Navajo Mountain and Lake Powell

November 22, 2021


Photographer: Thomas McGuire

Summary Author: Thomas McGuire

Navajo Mountain, on the Utah-Arizona border, rises to an elevation of 10,348 ft (3,154 m) and is the highest point on the Navajo Nation. A laccolith mountain, it has a distinctive rounded shape that can be seen from as much as 100 miles away (160 km); reminding you that you are on or near Navajo lands. The Navajo Nation reservation is a semi-autonomous territory larger than the state of West Virginia. Although subject to the laws of the United States, the Navajo Nation has its own internal regulations and law enforcement agencies.


This image was taken in 2007 on my 50-mile (80 km) canoe trip on Lake Powell to Rainbow Bridge. There is no road access. Transport by small boat is not a recommended way to get there due to the wake of motor boats, notoriously strong winds, and sudden storms that sweep up the 100 mile length (160 km) of Lake Powell. But large tour boats visit Rainbow Bridge daily.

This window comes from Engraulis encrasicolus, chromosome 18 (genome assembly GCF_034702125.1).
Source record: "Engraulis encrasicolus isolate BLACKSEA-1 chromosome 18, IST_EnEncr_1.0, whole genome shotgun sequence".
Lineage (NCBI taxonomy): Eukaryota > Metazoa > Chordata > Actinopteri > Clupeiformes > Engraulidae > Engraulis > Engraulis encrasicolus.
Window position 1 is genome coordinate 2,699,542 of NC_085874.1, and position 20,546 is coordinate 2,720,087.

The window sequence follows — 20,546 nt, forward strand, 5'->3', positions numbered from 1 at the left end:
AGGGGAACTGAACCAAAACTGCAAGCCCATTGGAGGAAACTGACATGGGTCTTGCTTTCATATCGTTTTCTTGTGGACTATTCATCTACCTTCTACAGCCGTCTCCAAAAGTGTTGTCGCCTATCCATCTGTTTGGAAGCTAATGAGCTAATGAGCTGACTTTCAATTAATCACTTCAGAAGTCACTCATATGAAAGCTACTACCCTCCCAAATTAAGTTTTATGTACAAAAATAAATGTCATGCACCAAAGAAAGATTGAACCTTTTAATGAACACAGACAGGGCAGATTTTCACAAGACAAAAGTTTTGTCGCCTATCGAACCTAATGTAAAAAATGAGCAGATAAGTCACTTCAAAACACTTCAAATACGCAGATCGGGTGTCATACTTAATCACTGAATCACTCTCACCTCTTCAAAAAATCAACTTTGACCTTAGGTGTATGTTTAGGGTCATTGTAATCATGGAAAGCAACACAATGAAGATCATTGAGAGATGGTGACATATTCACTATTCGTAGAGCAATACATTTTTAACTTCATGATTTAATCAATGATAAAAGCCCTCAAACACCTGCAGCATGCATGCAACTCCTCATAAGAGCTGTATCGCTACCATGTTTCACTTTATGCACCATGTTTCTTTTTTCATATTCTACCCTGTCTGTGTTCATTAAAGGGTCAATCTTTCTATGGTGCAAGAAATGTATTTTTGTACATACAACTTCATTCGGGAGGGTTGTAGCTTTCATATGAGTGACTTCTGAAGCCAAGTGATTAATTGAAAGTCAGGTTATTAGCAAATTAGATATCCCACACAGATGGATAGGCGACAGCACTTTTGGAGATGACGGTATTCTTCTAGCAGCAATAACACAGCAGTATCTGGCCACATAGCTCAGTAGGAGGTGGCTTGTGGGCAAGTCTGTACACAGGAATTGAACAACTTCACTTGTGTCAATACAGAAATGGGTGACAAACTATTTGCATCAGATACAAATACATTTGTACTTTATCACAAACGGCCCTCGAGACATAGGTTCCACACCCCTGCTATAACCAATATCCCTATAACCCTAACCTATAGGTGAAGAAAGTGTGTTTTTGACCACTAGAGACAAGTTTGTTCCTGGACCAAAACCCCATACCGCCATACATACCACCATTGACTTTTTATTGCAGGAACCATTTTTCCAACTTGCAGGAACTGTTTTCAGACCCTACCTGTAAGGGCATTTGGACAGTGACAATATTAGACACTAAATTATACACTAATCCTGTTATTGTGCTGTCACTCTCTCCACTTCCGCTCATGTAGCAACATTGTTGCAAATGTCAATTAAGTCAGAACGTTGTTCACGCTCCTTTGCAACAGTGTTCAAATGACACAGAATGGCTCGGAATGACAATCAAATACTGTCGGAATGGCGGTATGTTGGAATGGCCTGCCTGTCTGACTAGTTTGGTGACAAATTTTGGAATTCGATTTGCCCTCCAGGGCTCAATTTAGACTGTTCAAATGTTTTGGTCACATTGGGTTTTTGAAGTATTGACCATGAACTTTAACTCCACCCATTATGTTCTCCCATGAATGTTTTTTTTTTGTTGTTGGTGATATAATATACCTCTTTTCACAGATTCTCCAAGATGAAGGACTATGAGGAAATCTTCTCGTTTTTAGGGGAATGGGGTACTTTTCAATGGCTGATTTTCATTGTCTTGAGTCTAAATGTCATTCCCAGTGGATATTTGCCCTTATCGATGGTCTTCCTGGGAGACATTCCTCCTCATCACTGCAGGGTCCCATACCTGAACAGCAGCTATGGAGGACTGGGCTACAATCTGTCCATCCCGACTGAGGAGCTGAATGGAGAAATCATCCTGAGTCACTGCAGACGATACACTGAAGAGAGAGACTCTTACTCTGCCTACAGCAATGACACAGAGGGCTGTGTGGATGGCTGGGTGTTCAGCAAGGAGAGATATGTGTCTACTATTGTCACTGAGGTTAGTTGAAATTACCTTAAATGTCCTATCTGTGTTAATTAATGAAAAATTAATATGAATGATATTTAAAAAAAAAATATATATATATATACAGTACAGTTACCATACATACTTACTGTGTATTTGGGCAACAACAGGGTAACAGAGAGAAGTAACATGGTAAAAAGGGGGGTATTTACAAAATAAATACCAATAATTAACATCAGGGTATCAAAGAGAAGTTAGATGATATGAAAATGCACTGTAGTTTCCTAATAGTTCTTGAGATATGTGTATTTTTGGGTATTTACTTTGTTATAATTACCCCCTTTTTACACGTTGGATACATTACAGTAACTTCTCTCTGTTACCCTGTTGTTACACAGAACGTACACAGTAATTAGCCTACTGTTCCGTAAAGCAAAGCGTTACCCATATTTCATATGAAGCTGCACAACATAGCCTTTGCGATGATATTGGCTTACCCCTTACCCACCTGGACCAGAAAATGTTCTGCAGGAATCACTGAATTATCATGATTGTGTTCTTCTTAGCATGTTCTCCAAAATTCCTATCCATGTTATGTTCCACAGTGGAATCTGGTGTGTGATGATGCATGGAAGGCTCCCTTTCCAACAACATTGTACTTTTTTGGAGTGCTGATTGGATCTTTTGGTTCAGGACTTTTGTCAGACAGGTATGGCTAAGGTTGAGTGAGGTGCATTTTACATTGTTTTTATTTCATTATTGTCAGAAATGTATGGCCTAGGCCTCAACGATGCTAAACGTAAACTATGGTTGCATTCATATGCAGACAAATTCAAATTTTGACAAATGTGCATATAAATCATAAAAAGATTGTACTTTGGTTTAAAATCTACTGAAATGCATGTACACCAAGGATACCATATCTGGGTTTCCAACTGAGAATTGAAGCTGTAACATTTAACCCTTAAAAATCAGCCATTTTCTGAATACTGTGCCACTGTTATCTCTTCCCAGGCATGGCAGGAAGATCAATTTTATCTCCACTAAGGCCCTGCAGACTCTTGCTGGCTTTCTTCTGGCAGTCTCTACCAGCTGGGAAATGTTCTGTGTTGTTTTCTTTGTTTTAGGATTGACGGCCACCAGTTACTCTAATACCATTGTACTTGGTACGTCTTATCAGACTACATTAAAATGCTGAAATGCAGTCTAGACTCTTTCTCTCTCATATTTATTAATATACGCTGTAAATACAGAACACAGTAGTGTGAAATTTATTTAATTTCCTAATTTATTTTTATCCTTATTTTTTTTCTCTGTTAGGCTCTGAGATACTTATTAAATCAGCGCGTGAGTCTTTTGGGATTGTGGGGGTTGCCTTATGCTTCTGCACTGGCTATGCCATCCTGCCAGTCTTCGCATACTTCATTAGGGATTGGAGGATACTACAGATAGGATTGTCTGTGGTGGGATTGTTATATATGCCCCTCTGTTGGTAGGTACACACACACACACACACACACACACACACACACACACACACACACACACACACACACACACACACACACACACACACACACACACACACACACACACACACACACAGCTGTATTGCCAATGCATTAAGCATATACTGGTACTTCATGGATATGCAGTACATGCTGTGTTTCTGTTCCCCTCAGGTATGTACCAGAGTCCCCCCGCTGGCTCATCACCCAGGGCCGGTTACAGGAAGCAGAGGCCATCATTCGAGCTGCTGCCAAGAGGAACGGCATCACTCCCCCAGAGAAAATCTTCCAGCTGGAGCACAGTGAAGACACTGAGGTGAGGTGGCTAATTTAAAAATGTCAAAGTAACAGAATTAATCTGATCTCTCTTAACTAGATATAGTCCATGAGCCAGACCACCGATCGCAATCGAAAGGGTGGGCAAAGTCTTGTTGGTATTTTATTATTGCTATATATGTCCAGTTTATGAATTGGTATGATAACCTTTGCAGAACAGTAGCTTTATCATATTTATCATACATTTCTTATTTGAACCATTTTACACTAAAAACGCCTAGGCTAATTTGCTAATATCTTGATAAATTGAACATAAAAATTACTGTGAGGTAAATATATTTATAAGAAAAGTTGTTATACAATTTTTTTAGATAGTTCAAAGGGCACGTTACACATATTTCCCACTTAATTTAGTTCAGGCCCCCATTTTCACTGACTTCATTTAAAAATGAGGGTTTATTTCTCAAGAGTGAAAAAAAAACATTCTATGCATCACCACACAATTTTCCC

Due to the limited 2019-2020 snow pack in the Rocky Mountains and the continuing drought in the Southwest, Lake Powell and Lake Mead each dropped this past summer to below 30-35% of capacity; a historic low. This low lake level is nationally significant because the largest cities of the American Southwest depend on these Colorado River reservoirs for water.

View Larger Map